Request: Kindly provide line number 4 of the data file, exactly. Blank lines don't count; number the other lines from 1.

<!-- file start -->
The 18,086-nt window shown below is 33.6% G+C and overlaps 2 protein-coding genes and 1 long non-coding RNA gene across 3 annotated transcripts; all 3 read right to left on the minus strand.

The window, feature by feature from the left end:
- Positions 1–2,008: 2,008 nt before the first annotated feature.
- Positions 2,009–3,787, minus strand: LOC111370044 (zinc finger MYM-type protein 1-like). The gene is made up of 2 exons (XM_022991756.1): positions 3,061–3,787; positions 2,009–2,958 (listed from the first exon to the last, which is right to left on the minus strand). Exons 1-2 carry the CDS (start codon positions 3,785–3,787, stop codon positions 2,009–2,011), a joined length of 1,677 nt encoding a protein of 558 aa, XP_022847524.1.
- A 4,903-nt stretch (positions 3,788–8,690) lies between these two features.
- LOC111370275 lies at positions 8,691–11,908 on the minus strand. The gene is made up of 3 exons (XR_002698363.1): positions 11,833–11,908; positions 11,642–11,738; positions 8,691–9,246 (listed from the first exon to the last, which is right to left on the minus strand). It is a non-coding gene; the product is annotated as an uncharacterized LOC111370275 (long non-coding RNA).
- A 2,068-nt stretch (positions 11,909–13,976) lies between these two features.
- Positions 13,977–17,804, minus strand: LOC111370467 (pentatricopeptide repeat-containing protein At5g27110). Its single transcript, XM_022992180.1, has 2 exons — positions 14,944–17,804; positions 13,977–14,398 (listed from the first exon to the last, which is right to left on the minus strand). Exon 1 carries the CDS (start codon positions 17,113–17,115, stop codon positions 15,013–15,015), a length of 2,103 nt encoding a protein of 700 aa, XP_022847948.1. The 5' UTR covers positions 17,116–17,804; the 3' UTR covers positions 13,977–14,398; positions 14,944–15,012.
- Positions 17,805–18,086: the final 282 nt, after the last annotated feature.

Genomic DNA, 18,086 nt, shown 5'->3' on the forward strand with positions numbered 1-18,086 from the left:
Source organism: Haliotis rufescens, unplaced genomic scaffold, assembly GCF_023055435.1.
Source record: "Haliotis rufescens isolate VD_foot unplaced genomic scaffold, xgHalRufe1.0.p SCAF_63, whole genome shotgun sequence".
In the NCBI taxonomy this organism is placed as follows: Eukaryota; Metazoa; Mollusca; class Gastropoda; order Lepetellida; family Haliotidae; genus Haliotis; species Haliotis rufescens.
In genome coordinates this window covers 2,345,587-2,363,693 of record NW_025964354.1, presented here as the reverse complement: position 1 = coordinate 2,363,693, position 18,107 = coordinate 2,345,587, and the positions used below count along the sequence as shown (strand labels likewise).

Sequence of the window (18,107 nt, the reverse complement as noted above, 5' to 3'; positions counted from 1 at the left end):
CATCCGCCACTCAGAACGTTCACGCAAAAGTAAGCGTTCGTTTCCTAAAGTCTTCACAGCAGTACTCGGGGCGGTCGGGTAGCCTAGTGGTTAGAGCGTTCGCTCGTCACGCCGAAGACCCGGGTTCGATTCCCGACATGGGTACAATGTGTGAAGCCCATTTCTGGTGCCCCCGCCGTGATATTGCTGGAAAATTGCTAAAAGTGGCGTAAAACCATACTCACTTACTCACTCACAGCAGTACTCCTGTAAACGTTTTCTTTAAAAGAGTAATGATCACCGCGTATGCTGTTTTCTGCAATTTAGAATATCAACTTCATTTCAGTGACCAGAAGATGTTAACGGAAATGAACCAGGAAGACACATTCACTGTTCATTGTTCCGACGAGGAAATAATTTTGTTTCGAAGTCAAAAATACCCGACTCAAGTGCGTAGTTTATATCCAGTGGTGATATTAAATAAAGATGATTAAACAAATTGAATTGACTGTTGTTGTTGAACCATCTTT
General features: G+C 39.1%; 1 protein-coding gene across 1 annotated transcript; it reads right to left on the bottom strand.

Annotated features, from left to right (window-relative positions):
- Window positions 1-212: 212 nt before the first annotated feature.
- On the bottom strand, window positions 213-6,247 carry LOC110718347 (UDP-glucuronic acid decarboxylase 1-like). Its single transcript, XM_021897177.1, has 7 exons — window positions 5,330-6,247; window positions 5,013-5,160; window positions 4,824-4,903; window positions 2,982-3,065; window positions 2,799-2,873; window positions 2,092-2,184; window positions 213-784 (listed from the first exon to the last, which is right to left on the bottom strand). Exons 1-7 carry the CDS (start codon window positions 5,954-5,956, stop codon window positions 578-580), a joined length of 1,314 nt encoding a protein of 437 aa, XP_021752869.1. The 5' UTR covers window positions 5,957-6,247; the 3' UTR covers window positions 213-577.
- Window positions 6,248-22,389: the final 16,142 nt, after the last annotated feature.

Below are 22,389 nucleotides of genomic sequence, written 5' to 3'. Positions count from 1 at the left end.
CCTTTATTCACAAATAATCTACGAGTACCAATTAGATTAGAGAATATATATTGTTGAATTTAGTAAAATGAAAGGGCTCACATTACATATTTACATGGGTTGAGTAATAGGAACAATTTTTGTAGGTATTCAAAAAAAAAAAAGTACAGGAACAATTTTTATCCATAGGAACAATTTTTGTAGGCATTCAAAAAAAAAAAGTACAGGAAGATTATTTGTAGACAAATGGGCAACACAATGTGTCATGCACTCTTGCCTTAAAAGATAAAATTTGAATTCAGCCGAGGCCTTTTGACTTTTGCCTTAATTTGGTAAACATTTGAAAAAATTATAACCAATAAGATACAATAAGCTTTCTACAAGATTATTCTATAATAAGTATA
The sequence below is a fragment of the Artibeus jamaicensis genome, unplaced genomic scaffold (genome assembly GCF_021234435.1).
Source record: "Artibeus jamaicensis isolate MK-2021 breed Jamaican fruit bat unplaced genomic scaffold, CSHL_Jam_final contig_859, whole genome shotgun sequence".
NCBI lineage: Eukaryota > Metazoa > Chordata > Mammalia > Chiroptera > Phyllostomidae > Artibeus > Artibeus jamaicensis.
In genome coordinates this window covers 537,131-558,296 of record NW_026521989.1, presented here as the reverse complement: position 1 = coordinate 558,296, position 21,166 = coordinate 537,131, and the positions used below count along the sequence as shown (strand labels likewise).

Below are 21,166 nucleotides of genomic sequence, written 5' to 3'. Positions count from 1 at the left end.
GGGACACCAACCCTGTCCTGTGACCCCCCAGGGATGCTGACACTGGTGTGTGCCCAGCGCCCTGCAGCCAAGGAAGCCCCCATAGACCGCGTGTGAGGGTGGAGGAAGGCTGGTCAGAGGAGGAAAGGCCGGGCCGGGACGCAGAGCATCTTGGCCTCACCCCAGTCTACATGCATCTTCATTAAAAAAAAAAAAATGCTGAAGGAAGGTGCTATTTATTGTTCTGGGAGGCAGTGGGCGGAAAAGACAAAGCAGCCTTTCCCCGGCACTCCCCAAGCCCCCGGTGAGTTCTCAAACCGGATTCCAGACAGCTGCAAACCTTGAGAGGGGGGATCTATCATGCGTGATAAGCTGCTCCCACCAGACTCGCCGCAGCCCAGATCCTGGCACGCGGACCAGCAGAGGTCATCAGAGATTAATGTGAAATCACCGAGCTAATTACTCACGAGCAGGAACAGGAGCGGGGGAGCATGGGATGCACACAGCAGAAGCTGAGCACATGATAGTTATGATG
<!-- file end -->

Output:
- Positions 2,009–3,787, minus strand: LOC111370044 (zinc finger MYM-type protein 1-like). The gene is made up of 2 exons (XM_022991756.1): positions 3,061–3,787; positions 2,009–2,958 (listed from the first exon to the last, which is right to left on the minus strand). Exons 1-2 carry the CDS (start codon positions 3,785–3,787, stop codon positions 2,009–2,011), a joined length of 1,677 nt encoding a protein of 558 aa, XP_022847524.1.